The vast expanses of southern Russia and the Ukraine provided the Eastern Front arena where the armies of Third Reich dictator Adolf Hitler and Soviet dictator Josef Stalin wrestled lethally for supremacy in 1943. Endless rolling plains – ideal “tank country” – vast forests, sprawling cities, and enormous tracts of agricultural land formed the environment over which millions of men and thousands of the era's most formidable military vehicles fought for their respective overlords and ideologies.
The winner could expect to reap very high stakes indeed. If Hitler's Wehrmacht smashed the Red Army, he could no longer hope for a lightning conquest, but the Fuhrer could expect the Soviet strongman to sue for peace on terms advantageous to Germany. If, conversely, the Red Army triumphed, Stalin could continue rallying the Soviet Union and move closer to expelling the loathed “Nemets” invaders from Russian soil – and perhaps carve out a Soviet empire in Central Europe.
Asserting that changes in the military leadership style of the two contending dictators explains the outcome of Kursk oversimplifies the actual situation. Logistics, the emergence of a body of experienced junior officers in the Red Army, American Lend-Lease shipments, German production problems, and other issues all contributed to the observed result.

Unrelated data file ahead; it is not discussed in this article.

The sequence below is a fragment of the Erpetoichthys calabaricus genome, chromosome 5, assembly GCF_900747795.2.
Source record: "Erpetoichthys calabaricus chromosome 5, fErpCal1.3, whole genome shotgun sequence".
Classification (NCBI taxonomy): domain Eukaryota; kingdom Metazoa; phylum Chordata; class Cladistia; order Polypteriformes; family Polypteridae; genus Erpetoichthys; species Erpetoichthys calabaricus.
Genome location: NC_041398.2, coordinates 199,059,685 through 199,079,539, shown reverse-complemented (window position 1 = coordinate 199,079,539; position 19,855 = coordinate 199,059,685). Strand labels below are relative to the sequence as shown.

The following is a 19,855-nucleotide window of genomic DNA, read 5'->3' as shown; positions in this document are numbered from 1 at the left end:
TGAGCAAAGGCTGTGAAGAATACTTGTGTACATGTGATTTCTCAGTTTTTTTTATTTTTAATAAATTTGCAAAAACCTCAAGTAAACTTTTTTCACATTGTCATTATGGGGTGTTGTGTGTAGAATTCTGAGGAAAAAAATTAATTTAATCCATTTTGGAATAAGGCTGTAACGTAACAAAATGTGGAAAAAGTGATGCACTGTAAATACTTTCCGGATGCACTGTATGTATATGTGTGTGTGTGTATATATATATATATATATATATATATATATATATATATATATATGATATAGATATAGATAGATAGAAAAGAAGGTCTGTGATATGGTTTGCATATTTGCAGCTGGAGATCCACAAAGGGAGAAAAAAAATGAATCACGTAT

However, the overarching factor tying everything together remained the changing approach of each leader to their army. At the start of the war, Hitler gave his commanders considerable initiative while Stalin fatally micromanaged his, and the Germans ripped vast hordes of Soviets to shreds with comparative ease. In late 1942 and moving into 1943, Hitler commenced micromanaging the Wehrmacht, and Stalin adopted a more “hands-off” approach permitting his commanders considerable initiative: “At the heart of the Red Army's lopsided tank losses was an amateurish and self-destructive style of decision imposed by Stalin […] In November 1942 there was a subtle shift in the Red Army, as months of military disasters finally caused Stalin to reduce some of his interference […] and allow quiet professionals such as Vasilevsky, Vatutin and Rokossovsky to prepare proper offensives.” (Forczyk, 2013, 257).
Though the Wehrmacht remained too formidable and professional to collapse as readily as the appallingly low-quality Red Army had in 1941 and early 1942, the Red Army slowly got the upper hand and achieved strategic offensive momentum. That the shift occurred at the moment when Hitler hamstrung his generals with his melodramatic obstructionism while Stalin gave his some operational breathing room probably represents no accident.
Kursk represented the transitional battle during which the Red Army first demonstrated its new capabilities. The Soviets possessed better commanders than at the start of the war, a numerous soldiery, good-quality equipment (in particular, the T-34 tank), and the beginnings of a professional officer corps. Nevertheless, it required personal, ham-handed intervention by Adolf Hitler to transform Kursk from a probable hard-won Wehrmacht victory into a marginal but highly significant defeat.